The Origin Of Birds

I had to post this Nova show. I love birds and had no idea, they are actually living dinosaurs. In The Four-Winged Dinosaur, NOVA investigates the most bizarre of these feathered dinosaurs, which has rekindled a fierce, decades-long debate over the origin of bird flight.


The origin of birds has been a contentious topic within evolutionary biology for many years, but more recently a scientific consensus has emerged which holds that birds are a group of theropod dinosaurs that evolved during the Mesozoic Era. A close relationship between birds and dinosaurs was first proposed in the nineteenth century after the discovery of the primitive bird Archaeopteryx in Germany and has been all but confirmed since the 1960s by comparative anatomy and the cladistic method of analyzing evolutionary relationships. The ongoing discovery of feathered dinosaur fossils in the Liaoning Province of China has shed new light on the subject for both specialists and the general public. In the phylogenetic sense, birds are dinosaurs.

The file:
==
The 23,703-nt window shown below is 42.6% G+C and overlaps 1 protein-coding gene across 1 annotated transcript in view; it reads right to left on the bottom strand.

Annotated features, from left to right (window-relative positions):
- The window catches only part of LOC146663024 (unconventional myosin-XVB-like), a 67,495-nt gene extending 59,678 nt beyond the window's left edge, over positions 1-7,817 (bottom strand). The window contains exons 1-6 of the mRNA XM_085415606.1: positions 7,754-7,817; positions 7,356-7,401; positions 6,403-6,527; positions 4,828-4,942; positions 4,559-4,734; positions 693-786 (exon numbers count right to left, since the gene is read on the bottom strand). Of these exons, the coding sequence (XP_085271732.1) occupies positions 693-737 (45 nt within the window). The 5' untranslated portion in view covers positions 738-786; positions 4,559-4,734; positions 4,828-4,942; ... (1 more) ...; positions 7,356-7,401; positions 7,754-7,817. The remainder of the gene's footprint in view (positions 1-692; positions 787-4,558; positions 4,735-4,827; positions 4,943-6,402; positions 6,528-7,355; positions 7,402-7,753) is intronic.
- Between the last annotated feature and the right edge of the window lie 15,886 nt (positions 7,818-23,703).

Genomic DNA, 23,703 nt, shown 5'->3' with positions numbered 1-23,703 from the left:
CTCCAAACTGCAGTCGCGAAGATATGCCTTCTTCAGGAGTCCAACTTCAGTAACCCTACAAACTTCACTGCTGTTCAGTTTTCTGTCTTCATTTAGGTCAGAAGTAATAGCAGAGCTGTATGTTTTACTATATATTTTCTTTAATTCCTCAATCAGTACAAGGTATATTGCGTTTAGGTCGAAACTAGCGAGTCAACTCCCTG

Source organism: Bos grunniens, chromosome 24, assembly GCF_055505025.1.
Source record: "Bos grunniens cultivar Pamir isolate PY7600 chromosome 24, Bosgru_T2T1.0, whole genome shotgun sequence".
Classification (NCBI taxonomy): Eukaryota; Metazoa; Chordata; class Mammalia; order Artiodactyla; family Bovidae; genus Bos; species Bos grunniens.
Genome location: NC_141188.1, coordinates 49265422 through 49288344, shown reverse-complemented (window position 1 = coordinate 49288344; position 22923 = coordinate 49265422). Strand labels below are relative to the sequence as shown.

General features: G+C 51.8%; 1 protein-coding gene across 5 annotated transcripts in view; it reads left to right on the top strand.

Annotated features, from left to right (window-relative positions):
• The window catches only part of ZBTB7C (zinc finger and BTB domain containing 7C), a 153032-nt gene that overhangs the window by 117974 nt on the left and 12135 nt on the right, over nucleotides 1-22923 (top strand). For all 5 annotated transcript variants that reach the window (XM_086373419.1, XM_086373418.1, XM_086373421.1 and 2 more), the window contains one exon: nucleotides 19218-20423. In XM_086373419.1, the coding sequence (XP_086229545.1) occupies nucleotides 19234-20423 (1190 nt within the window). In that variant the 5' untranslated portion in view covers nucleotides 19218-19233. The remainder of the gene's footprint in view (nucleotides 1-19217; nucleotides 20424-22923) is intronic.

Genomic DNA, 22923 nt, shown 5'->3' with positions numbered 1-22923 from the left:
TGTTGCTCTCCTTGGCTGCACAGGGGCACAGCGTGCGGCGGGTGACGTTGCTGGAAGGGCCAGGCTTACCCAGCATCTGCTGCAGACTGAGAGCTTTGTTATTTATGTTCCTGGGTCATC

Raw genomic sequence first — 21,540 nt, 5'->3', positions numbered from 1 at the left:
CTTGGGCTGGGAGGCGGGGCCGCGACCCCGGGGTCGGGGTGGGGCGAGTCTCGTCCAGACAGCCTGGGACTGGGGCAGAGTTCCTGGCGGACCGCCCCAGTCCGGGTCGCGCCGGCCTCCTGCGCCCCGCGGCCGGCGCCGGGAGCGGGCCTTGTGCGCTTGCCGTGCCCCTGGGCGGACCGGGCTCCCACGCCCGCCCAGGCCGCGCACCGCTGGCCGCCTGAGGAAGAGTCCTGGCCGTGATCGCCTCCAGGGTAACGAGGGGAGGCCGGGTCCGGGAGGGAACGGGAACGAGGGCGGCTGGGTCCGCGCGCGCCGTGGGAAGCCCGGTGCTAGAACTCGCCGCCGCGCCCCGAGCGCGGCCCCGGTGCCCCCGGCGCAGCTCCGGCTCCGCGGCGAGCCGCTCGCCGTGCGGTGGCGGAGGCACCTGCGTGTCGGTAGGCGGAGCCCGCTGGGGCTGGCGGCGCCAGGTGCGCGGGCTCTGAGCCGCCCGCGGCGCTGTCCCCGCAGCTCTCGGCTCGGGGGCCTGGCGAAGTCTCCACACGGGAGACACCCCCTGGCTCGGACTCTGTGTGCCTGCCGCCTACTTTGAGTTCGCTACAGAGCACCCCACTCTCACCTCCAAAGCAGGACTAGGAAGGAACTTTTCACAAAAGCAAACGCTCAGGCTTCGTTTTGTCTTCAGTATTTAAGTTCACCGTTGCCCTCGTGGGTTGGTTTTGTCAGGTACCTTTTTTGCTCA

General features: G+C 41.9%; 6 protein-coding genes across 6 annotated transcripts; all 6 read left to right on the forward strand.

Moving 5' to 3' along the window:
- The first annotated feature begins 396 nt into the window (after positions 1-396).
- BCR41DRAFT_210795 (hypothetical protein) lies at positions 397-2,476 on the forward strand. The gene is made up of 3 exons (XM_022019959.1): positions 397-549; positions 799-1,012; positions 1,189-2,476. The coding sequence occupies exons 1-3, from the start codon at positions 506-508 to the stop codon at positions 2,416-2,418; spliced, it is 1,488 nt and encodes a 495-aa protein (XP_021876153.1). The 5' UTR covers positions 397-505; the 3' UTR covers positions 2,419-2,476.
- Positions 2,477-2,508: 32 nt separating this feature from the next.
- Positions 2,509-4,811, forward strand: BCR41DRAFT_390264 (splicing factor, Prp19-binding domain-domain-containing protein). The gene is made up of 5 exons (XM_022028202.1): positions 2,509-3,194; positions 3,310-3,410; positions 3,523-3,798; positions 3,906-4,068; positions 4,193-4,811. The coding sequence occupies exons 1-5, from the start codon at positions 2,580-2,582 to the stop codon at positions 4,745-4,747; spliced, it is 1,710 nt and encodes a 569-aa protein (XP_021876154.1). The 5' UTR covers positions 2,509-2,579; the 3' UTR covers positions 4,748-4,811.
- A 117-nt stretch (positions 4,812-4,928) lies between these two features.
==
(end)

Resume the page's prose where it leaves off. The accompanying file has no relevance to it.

Birds share hundreds of unique skeletal features with dinosaurs, especially with derived maniraptoran theropods like the dromaeosaurids, which most analyses show to be their closest relatives. Although harder to identify in the fossil record, similarities in the digestive and cardiovascular systems, as well as behavioral similarities and the shared presence of feathers, also link birds with dinosaurs. The ground-breaking discovery of fossilized Tyrannosaurus rex soft tissue allowed comparison of cellular anatomy and protein sequencing of collagen tissue, both of which provided additional evidence corroborating the dinosaur-bird relationship.

Only a few scientists still debate the dinosaurian origin of birds, suggesting descent from other types of archosaurian reptiles. Even among those who support dinosaurian ancestry, the exact phylogenetic position of early birds within theropods remains controversial. The origin of bird flight is a separate but related question for which there are also several proposed answers.

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